Rooting For B-Rob
Signed to a four-year, $40 million contract through 2013, Roberts has been a constant source of frustration and skepticism for Orioles fans over the last few seasons. It’s not because he hasn’t played well — it’s because he hasn’t played … period.
Injuries have been the story. A herniated disc, an abdominal strain, a long battle with concussion symptoms, hip surgery. Statistically, Roberts leads Major League Baseball in visits to WebMD.
From 2010 (when his lofty contract began) through 2012, the second baseman appeared in only 115 games — less than a 25 percent of all regular-season contests. For those of you bookkeeping at home, that means, technically, he earned around $260,000 per game played.
This spring, O’s fans hoped a healthy Roberts would fortify an already strong roster. Then, in April, just three games into the season, he suffered a severe hamstring injury while attempting to steal second.
I watched, almost in agony, as first base coach Wayne Kirby and trainer Richie Bancells carried him off the field. It was a sight all too familiar. Roberts hurt … again.
However, I’m not writing to bash Roberts for his maddening lack of durability. That story has been told and retold. I’m writing because late last month, after more than eight weeks on the disabled list, Roberts returned to action, and he’s been a steady presence in the lineup ever since.
That’s right. He’s back. And for all the aggravation Roberts has caused over the last three-plus seasons, there is still something so satisfying about seeing him on the field. Although he’s gotten off to a slow start since returning, Roberts is a solid defender. He’s a contact hitter. He can run. He can work the count and take walks. He can lay down a sacrifice bunt.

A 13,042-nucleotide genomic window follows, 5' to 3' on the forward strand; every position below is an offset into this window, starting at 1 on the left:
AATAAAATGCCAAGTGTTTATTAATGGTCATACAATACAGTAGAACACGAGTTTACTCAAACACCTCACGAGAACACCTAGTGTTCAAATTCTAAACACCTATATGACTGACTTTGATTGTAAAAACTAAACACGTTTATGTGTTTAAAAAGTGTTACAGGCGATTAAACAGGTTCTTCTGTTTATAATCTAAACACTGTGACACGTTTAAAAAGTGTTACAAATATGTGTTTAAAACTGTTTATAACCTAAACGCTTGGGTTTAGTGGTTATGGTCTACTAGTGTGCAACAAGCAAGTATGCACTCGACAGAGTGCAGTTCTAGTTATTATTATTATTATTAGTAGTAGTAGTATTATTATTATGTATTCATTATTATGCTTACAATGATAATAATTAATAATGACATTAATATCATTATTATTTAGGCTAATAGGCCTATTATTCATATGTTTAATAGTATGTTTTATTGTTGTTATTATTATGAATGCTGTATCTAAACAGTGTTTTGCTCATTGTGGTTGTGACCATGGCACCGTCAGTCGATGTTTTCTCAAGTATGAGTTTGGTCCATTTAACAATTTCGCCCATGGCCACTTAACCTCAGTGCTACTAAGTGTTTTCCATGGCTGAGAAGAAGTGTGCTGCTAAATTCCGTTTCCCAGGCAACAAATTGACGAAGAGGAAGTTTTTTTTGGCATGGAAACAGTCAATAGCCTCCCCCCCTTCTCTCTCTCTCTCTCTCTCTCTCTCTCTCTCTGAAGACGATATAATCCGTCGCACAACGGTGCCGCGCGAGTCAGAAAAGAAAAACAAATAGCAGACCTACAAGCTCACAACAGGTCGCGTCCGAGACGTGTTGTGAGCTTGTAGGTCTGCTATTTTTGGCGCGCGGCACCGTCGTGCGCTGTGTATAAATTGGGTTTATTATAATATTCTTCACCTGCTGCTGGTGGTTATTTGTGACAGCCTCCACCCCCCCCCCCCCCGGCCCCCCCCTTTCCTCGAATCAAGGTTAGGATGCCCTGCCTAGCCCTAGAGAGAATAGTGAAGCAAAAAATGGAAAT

Roberts is like the pleasant second cousin you only see during the High Holidays. For the most part, he’s a nonexistent element of your life, but when he’s there, you appreciate your time together and wish it would last longer.
The most crushing part of Roberts’ injury saga is that he’s a career Oriole. He has paid his dues. Of the team’s infamous 14 consecutive losing seasons from 1998 to 2011, he was there for 11 of them. But when the O’s snapped that streak last year and made it to the playoffs, Roberts was forced to watch from the dugout. He may have been there physically, but if you hooked him up to a lie detector, I’d bet he would tell you that he didn’t really feel a part of the success.
That’s why I’m hoping, almost pleading, that he can stay healthy for the rest of the season and be involved in the team’s playoff push.
Roberts has not played a meaningful baseball game in August or September in his entire major league career. This could be his first chance. And, with his contract up at the end of the year, it very well could be his last opportunity to do it as an Oriole.
David Snyder is a JT staff reporter firstname.lastname@example.org